On June 25, 2018, Plaintiff was granted leave to proceed IFP.[18] Pursuant to the provisions of 28 U.S.C. § 1915(e)(2)(B), this Court is authorized to dismiss an action brought in forma pauperis if satisfied that the action is frivolous or malicious.[19] An in forma pauperis suit is properly dismissed as frivolous if the claim lacks an arguable basis in either fact or in law.[20] A claim lacks an arguable basis in law when it is “based on an indisputably meritless legal theory.”[21]The Fifth Circuit has stated three standards which a district court may use to determine whether a claim is frivolous. “The first requires a determination of whether the IFP complaint has a realistic chance of ultimate success. The second requires that the complaint have ‘arguable merit ... in terms of the arguable substance of the claim presented, both in law and in fact.' The third prohibits dismissal ‘unless the court is satisfied ‘beyond doubt' that the plaintiff can prove no set of facts in support of his claim which would entitle him to relief.'”[22] “Similarly, a court may dismiss sua sponte an in forma pauperis complaint which, while not technically frivolous, fails to state a claim upon which relief can be granted under either 28 U.S.C. § 1915(e)(2)(B) or Fed.R.Civ.P. 12(b)(6).”[23] “In making a determination as to whether an in forma pauperis complaint is frivolous or fails to state a claim, a court must construe the allegations of the pro se litigants liberally. Such litigants are held to less stringent standards than formal pleadings drafted by lawyers.”[24]

         C. Plaintiff Has Failed to State a Claim

         First, and as explained to Plaintiff during the July 5, 2018 hearing, the undersigned does not agree that the capitalization of Plaintiff's name in the Installment Contracts in any way affects the validity of those Contracts. The capitalization of every letter in Plaintiff's name (as opposed to capitalization of only the initial letter) “is a mere change of case with absolutely no auditory significance” and does nothing other than “to perhaps offend [Plaintiff's] aesthetic preferences.”[25]Plaintiff confirmed during the July 5, 2018 hearing that he entered into the Installment Contracts, and asserts in various affidavits attached to his pleadings as well as in his pleadings themselves that he signed the Installment Contracts.[26] To the extent that Plaintiff argues that the registration of his name in all capital letters with the Louisiana Secretary of State as a trade name precludes use of the “all-caps” version of his name in the Installment Contracts, the undersigned notes that such registration was recorded on September 25, 2016.[27] Even assuming arguendo that such registration properly conferred Plaintiff rights in a trade name, [28] Plaintiff signed the Installment Contracts in 2014, well before the registration of the trade name.[29]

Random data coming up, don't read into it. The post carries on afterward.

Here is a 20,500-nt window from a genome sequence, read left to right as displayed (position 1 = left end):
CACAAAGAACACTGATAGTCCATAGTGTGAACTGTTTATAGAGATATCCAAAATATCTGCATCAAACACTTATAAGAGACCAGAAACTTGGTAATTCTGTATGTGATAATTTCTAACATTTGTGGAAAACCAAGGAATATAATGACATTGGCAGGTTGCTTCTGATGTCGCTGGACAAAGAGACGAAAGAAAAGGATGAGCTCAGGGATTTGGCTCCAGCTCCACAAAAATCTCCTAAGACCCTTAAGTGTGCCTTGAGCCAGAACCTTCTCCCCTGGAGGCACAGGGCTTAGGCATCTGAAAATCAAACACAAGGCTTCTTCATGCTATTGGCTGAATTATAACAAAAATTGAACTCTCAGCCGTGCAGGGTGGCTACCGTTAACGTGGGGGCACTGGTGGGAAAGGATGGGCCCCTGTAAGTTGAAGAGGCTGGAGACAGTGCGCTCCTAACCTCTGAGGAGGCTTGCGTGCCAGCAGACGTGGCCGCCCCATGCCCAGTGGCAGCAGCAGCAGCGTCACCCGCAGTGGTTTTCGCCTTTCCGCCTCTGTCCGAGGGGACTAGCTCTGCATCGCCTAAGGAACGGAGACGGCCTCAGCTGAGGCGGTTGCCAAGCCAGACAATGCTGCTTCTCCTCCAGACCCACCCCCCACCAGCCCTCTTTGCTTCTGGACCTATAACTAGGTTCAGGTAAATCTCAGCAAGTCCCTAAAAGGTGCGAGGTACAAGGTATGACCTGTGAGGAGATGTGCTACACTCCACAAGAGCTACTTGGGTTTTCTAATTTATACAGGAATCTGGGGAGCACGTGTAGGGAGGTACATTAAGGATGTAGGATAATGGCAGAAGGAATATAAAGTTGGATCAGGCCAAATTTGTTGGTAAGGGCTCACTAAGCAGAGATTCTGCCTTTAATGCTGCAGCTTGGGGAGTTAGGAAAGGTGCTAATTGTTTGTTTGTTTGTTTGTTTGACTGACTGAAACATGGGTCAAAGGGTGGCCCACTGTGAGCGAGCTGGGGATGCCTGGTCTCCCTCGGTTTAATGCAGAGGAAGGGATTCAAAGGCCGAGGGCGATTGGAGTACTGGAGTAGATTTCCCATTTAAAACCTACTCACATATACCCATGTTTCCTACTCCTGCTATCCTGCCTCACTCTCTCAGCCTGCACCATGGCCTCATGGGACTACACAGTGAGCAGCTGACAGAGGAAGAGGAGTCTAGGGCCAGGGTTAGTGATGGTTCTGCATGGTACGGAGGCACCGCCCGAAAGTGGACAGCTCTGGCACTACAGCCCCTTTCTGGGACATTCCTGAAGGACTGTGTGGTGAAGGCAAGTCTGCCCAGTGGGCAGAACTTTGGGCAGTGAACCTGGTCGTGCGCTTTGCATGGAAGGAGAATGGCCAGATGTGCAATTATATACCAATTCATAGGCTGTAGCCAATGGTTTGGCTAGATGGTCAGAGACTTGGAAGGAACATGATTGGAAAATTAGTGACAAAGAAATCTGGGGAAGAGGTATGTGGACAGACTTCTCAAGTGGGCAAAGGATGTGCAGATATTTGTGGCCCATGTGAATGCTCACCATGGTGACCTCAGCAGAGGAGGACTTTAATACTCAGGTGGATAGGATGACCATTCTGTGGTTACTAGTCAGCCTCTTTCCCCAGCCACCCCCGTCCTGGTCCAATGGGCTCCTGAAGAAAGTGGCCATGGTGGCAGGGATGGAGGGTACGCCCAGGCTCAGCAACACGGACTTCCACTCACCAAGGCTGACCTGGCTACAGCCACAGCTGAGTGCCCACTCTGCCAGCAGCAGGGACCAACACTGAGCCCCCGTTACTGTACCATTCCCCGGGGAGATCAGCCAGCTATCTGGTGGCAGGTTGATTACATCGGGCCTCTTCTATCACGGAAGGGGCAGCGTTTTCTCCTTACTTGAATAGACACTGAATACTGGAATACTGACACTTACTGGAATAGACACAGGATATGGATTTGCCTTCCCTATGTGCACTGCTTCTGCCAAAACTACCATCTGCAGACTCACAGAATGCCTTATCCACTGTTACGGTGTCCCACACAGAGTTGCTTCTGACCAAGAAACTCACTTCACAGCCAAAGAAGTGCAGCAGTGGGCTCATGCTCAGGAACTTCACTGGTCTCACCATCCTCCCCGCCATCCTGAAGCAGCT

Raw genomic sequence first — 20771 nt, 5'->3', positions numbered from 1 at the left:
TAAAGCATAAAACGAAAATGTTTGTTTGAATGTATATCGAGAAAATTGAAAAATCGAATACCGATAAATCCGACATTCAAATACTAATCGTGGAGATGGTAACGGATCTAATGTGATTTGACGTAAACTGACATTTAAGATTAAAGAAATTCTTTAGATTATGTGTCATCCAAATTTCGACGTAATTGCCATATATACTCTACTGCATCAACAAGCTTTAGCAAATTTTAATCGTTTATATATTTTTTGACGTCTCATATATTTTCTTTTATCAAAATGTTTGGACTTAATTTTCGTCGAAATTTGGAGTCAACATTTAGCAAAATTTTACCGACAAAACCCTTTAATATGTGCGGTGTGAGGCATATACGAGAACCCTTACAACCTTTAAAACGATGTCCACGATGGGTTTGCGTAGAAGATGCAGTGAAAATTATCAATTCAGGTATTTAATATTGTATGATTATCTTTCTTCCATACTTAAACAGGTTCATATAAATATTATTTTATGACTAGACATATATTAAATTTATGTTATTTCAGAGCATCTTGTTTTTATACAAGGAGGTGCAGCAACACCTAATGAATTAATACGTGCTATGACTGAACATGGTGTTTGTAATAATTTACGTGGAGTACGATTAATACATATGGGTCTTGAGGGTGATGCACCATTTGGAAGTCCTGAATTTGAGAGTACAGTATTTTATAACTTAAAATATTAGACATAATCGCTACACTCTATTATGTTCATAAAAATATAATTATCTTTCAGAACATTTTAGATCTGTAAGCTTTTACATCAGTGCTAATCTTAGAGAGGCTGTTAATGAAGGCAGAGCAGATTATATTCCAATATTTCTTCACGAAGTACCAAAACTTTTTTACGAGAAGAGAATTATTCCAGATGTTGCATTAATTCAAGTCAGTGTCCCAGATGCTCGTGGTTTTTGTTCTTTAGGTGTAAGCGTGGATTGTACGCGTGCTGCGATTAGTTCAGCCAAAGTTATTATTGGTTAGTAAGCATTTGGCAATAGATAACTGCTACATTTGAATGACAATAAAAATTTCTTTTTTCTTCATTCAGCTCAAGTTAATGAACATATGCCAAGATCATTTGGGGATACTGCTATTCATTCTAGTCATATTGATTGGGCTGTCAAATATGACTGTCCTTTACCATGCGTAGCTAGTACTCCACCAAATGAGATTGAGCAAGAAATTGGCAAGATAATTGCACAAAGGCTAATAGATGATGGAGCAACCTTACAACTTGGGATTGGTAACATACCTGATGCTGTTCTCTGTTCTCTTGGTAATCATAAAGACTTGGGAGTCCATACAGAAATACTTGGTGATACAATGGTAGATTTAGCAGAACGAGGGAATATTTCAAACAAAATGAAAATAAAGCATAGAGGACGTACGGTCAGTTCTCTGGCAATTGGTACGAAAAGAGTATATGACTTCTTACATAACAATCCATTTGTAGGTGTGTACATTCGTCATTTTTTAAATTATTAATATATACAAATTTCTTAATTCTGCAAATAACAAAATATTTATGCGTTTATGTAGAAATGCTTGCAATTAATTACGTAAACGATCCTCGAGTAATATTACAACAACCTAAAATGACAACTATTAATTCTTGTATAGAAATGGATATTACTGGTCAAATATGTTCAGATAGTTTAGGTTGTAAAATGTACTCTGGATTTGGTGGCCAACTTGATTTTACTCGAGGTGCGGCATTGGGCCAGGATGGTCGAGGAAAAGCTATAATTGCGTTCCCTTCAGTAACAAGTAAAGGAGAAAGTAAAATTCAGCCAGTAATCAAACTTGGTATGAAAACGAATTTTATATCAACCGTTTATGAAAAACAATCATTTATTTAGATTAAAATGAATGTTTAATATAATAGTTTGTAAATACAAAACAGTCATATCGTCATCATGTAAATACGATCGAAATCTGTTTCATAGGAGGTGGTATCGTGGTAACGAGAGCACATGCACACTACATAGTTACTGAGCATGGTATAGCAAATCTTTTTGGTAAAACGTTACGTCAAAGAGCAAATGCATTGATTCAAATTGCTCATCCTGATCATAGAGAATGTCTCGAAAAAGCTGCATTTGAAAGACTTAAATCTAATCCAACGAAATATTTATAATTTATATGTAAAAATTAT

Second, although Plaintiff has provided lengthy memoranda purporting to support his claims, he has failed to provide any persuasive authority for his position that “securitization” is illegal. Courts considering similar arguments have uniformly rejected the position that securitization is illegal or requires notice to the debtor.[30] All of Plaintiff's specifically asserted causes of action are premised on Plaintiff's position that securitization is illegal. Because the undersigned finds that Plaintiff has failed to establish (and the undersigned's independent research has not revealed) any viable basis for the premise that securitization is illegal, the undersigned finds Plaintiff has failed to state a claim.[31]

         Finally, and setting aside the question of whether securitization is illegal, the undersigned finds that for other reasons, many of Plaintiff's claims have no arguable merit in law. Although Plaintiff alleges various Constitutional violations, [32] Plaintiff's nebulous assertions that Congress failed to create “sufficiently specific” or uniform laws with respect to securitization is insufficient to allege state action, [33] and “[t]here is nothing unconstitutional” about securitizing a loan or failing to inform Plaintiff about the securitization process.[34] Although Plaintiff's Amended Claim includes various references to fraud, under Louisiana law, “[t]he essential elements of a fraud claim are the intent to defraud or gain an unfair advantage, actual or potential loss or damage, and an element that courts have labeled ‘reliance, inducement or causation.'”[35] Here, Plaintiff has provided no arguable basis for this Court to find that Plaintiff was damaged by securitization of the Installment Contracts.[36] With respect to Plaintiff's claims asserted under the FTCA, “[t]he Federal Trade Commission Act (FTC Act) does not provide for private causes of action.”[37]Finally, while Plaintiff contends that defendants are “making a ...